Notes and Editorial Reviews
Although the recording from the 1950s featuring Nicolai Gedda and Elisabeth Schwarzkopf remains the iconic version of this operetta, and the composer’s own recordings, especially the excerpts with Richard Tauber, are not to be missed, this 1982 release, here condensed for EMI’s midpriced ‘Encore’ series, quietly established itself as the only strong contender from the modern stereo era, abounding in subtle, idiomatic details and fine singing. As with other issues in the series, the original dialogue has been excised, though precious little of musical consequence. You will not find the eight-minute overture, nor the extended act I finale, the opening sequence of the second act, nor about half of the act II finale. What you have is everything else, including all the music from the final act.
Donath’s unique combination of creamy tone and tight vibrato amounts to a keenly controlled and radiant Lisa, girlish in the tea song, tragic in the final confrontation. She is the clear star of this production. Martin Finke gives us a small-voiced Gustl, with hissing sibilants. Brigitte Lindner is a bit heavy-voiced for her part, but with an appealing gleam in her upper register. Their ‘Meine Liebe, deine Liebe’ duet is a bit too driven and hectoring, but that is mostly Boskovsky’s doing. The reprise in act III, however, is touching in its delicacy.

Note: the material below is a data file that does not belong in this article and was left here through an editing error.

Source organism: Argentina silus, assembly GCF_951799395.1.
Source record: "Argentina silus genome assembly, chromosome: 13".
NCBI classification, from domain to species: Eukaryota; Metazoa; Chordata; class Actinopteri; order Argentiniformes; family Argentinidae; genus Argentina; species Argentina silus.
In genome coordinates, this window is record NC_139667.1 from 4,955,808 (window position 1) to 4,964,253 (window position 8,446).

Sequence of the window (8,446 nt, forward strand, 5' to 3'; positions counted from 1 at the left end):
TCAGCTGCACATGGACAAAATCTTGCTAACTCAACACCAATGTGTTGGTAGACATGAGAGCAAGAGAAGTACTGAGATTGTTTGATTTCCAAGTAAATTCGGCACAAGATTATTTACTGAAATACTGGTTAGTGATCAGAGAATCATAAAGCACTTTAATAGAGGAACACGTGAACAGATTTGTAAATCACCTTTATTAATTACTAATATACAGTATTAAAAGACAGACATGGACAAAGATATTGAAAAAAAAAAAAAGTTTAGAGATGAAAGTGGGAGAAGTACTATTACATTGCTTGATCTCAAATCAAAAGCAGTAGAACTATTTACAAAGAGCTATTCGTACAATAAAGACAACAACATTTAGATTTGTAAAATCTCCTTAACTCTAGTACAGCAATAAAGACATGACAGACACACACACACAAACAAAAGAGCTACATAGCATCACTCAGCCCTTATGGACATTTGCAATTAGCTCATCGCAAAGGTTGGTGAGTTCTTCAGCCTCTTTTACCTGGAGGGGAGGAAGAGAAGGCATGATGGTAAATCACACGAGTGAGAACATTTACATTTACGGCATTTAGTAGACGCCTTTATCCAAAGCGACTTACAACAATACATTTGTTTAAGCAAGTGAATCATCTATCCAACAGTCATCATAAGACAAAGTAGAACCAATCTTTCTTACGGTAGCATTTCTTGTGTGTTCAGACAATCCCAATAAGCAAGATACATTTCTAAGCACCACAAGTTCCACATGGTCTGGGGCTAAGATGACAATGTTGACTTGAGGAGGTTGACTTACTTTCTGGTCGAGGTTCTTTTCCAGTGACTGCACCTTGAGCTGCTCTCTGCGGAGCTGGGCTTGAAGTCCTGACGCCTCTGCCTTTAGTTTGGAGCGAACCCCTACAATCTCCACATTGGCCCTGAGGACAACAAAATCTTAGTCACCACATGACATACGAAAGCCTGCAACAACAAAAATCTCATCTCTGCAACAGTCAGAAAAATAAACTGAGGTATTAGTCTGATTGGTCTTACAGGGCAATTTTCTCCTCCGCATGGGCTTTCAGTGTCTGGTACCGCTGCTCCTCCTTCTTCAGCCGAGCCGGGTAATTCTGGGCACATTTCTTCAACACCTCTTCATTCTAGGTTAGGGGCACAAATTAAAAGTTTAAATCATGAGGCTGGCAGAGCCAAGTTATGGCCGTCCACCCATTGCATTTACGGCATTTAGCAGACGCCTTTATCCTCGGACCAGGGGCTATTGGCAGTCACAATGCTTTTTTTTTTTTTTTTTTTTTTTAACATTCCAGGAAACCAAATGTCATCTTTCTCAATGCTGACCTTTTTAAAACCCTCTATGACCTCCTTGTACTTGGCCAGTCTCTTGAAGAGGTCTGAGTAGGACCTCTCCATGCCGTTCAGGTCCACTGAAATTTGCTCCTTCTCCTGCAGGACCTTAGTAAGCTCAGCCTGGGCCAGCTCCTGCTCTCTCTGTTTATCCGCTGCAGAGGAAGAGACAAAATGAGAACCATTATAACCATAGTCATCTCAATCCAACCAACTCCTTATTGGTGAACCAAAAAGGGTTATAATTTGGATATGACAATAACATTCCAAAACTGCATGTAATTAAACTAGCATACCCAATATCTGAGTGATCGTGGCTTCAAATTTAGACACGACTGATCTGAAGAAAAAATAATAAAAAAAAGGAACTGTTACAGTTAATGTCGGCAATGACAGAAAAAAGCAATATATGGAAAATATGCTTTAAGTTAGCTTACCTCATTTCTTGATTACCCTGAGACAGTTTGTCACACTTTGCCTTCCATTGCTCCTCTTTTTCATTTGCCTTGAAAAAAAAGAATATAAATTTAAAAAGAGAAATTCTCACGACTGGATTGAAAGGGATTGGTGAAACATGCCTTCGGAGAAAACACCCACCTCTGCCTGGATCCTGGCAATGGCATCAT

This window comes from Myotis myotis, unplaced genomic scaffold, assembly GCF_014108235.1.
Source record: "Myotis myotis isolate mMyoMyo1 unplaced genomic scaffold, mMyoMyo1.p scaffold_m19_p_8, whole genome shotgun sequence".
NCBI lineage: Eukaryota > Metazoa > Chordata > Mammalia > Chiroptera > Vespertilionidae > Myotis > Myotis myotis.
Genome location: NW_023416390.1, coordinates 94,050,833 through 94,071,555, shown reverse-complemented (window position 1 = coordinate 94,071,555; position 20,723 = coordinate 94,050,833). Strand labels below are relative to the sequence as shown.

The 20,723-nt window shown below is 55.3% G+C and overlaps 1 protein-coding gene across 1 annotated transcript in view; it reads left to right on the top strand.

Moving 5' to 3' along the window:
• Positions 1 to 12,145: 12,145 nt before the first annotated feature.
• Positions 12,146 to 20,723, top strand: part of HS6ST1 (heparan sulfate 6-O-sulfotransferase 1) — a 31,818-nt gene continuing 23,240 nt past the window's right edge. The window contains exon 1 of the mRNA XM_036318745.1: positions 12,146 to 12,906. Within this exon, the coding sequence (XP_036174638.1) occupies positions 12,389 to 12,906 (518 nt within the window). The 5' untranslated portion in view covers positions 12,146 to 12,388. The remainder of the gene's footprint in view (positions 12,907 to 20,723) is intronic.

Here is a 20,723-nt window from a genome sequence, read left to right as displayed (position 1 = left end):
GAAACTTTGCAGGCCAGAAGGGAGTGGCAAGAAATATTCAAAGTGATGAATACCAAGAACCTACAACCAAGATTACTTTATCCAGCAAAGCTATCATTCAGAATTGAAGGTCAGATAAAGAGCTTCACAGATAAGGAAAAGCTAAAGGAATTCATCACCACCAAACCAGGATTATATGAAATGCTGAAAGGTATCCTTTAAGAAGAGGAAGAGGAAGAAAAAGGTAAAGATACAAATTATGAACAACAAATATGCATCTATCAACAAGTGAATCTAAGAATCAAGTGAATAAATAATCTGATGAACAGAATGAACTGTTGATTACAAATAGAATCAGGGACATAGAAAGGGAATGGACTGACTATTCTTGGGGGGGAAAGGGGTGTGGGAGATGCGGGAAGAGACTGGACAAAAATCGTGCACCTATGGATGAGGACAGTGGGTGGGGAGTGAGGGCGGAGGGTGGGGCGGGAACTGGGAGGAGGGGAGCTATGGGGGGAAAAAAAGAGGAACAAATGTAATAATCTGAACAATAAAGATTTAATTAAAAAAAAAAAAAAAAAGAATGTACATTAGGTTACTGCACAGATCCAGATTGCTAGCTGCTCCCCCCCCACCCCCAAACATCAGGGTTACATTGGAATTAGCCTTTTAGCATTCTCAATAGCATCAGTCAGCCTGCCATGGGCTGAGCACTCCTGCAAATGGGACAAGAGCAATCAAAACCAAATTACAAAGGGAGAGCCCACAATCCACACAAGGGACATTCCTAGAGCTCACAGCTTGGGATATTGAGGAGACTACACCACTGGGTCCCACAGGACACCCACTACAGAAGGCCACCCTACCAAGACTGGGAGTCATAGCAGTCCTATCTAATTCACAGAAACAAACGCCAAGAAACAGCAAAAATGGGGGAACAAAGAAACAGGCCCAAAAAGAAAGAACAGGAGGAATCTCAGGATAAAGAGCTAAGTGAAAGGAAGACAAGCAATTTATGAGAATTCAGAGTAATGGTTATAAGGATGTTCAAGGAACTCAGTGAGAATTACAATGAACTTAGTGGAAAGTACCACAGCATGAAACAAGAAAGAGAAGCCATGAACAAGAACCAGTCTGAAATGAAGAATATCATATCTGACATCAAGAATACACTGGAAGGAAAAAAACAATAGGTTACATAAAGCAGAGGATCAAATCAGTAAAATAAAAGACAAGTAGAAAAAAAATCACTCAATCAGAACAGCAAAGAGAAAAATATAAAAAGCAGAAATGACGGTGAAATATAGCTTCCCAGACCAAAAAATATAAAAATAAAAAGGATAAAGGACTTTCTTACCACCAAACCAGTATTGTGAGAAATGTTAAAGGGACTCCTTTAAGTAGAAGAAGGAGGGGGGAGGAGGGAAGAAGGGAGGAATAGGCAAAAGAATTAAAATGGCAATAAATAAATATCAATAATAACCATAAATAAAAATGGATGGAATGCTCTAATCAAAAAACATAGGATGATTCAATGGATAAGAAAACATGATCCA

For his part, Jerusalem’s voice has seldom sounded so effortless and flexible, baritonal in its lower register, bright, ringing, and evenly produced. There are some tuning problems at the end of ‘Von Apfelblüten,’ and he shows a tendency to sink flat in his upper register. But he comes through thrillingly in ‘Dein ist mein ganzes Herz.’
As should be no surprise from his many recordings with Vienna orchestras, including the New Year’s concerts, Willi Boskovsky has the idiomatic measure of this style, rubatos shaped naturally, dance numbers rhythmically pointed. His attention to detail imparts an almost symphonic quality to the raucous kaleidoscope of orchestral colors and textures. Lehár’s style can at times seem claustrophobic, but there is a
and exaltation about the orchestral playing and chorus (in the opening of act III) that is downright breezy. No text is provided.
Heartily recommended. My only complaint is that there is insufficient space between individual tracks on the disc.
FANFARE: Christopher Williams